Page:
New Delhi, Aug 22 (EFE).- India’s ambitious space mission, Chandrayaan-3, is all set to execute its lunar landing maneuver on Wednesday on the unexplored south pole of the moon days after Russia’s Luna-25 mission crashed on the Moon’s surface.
“The mission is on schedule. Systems are undergoing regular checks. Smooth sailing is continuing,” the Indian Space Research Organization (ISRO) said on Tuesday as its spacecraft was concluding its final orbits before the critical landing phase.
ISRO also shared images of the moon captured by the Lander Position Detection Camera (LPDC) from an altitude of approximately 70 kilometers.
With just one day remaining before the landing maneuver, ISRO said that “the Mission Operations Complex (MOX) is buzzed with energy and excitement!”
The spacecraft’s lander, named Vikram, is set to initiate its descent to the lunar surface from an altitude of 25km.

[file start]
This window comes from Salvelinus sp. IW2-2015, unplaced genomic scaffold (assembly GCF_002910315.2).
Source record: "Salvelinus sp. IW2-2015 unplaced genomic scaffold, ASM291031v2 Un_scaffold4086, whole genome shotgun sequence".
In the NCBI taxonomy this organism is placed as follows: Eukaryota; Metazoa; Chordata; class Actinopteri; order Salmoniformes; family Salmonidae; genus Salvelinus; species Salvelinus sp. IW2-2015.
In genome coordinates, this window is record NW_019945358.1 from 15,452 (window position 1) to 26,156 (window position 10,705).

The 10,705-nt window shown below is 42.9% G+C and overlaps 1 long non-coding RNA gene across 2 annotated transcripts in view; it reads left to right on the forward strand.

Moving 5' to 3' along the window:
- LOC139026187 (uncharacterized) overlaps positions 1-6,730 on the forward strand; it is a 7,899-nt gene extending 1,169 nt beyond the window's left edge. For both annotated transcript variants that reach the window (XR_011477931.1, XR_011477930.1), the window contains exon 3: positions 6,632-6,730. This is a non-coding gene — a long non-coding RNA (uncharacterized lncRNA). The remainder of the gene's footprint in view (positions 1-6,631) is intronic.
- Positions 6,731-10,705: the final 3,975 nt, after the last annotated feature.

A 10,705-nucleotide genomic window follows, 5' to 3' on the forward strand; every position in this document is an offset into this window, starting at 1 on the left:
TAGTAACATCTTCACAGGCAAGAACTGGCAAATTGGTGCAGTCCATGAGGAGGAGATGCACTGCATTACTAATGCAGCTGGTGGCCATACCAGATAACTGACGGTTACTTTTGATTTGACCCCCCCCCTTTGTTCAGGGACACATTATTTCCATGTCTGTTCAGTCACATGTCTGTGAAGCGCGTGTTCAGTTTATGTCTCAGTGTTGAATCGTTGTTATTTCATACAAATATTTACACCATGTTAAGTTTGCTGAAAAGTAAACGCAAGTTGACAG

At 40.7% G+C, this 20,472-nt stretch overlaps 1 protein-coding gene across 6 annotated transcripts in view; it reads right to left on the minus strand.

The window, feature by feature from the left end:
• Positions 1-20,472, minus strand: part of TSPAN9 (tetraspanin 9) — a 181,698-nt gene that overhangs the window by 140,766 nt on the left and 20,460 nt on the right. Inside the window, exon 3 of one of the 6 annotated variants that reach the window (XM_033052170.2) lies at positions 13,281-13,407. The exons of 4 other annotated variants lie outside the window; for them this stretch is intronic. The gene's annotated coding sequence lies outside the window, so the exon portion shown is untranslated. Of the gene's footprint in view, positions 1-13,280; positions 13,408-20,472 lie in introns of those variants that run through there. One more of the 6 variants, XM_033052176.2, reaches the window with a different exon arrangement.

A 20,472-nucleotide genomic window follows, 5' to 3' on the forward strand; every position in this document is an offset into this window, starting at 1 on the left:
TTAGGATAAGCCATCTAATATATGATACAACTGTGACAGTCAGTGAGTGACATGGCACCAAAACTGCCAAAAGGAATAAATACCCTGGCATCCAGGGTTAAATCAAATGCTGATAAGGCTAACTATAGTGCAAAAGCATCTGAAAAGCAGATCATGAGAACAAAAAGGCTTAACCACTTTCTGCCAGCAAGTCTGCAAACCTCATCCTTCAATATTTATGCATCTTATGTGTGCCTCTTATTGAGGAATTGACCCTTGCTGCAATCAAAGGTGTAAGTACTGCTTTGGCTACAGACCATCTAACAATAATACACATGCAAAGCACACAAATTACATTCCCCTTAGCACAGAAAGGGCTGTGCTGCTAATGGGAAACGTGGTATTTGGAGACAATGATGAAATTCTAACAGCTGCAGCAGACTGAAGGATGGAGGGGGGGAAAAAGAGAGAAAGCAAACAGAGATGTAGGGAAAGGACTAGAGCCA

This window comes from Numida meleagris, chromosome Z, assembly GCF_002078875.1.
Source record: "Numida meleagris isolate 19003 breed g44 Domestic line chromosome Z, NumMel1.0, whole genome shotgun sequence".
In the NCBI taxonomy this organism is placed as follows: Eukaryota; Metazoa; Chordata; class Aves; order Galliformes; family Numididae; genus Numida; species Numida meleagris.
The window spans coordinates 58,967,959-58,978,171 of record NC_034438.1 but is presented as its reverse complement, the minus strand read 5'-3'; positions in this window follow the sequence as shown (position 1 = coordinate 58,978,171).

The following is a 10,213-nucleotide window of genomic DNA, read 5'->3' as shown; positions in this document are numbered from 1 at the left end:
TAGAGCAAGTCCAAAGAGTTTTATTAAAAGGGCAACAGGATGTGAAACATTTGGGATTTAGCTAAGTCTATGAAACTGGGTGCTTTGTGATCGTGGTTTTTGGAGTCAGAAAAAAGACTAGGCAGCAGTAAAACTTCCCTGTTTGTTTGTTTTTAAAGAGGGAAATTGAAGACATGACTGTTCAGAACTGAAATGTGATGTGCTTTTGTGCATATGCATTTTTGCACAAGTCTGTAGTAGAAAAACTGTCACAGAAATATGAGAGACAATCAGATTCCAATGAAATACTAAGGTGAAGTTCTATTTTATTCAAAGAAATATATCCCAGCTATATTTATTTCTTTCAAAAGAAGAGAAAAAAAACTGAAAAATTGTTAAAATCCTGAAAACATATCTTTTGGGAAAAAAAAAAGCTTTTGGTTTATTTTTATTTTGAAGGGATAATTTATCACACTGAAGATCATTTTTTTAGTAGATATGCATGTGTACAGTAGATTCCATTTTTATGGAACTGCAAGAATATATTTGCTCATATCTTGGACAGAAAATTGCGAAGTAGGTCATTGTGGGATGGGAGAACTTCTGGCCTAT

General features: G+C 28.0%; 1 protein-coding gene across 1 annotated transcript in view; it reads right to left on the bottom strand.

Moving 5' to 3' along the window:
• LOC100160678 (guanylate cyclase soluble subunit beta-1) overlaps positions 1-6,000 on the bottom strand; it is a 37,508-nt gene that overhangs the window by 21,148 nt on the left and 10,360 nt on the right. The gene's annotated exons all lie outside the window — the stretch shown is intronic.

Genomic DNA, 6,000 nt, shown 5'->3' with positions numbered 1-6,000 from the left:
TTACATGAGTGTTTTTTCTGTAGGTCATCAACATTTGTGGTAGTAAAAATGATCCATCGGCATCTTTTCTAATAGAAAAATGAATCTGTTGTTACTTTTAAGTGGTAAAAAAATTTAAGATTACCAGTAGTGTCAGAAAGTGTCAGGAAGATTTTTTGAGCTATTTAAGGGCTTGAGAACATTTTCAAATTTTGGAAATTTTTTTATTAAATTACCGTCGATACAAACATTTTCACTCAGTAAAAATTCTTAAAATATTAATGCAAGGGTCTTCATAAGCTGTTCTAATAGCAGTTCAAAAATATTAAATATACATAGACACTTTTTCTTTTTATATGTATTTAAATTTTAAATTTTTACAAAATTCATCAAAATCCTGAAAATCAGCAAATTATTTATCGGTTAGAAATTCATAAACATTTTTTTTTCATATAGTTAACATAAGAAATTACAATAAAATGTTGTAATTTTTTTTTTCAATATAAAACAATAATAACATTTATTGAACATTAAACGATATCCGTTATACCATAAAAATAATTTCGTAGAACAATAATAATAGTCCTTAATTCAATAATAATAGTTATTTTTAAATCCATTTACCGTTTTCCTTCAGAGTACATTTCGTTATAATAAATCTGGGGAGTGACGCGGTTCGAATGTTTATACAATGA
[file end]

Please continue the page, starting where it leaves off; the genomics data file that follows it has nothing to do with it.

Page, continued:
This 20-minute landing maneuver has been dubbed as “20 Minutes of Terror” in the India media.
“The most critical part of the landing is the process of bringing down the velocity of the lander when it begins its descent from a height of 30 kms to the final landing (position),” ISRO chief Sreedhara Somanath recently told local media.
He explained that the ability to transfer the spacecraft from horizontal to vertical direction is the pivotal challenge, as it was the point of failure during the Chandrayaan-2 mission in 2019.
Since taking off on Jul. 14, the Indian mission had been in a kind of space race against the Russian mission Luna-25 – which took off on Aug. 11 – to be the first to reach the lunar South Pole.
However, With the Russian probe crashing against the Moon’s surface on Sunday during its landing attempt, the Indian mission now stands as the sole contender to touch down on the unexplored south pole of the moon.
In 2019, Chandrayaan-3’s predecessor had also crashed on the Moon due to technical problems while trying to attempt a soft landing.
If successful, the Indian probe, which includes a landing module and a rover, will conduct scientific experiments, collect data on the Moon’s mineral composition and verify the potential presence of water on the South Pole of the satellite. EFE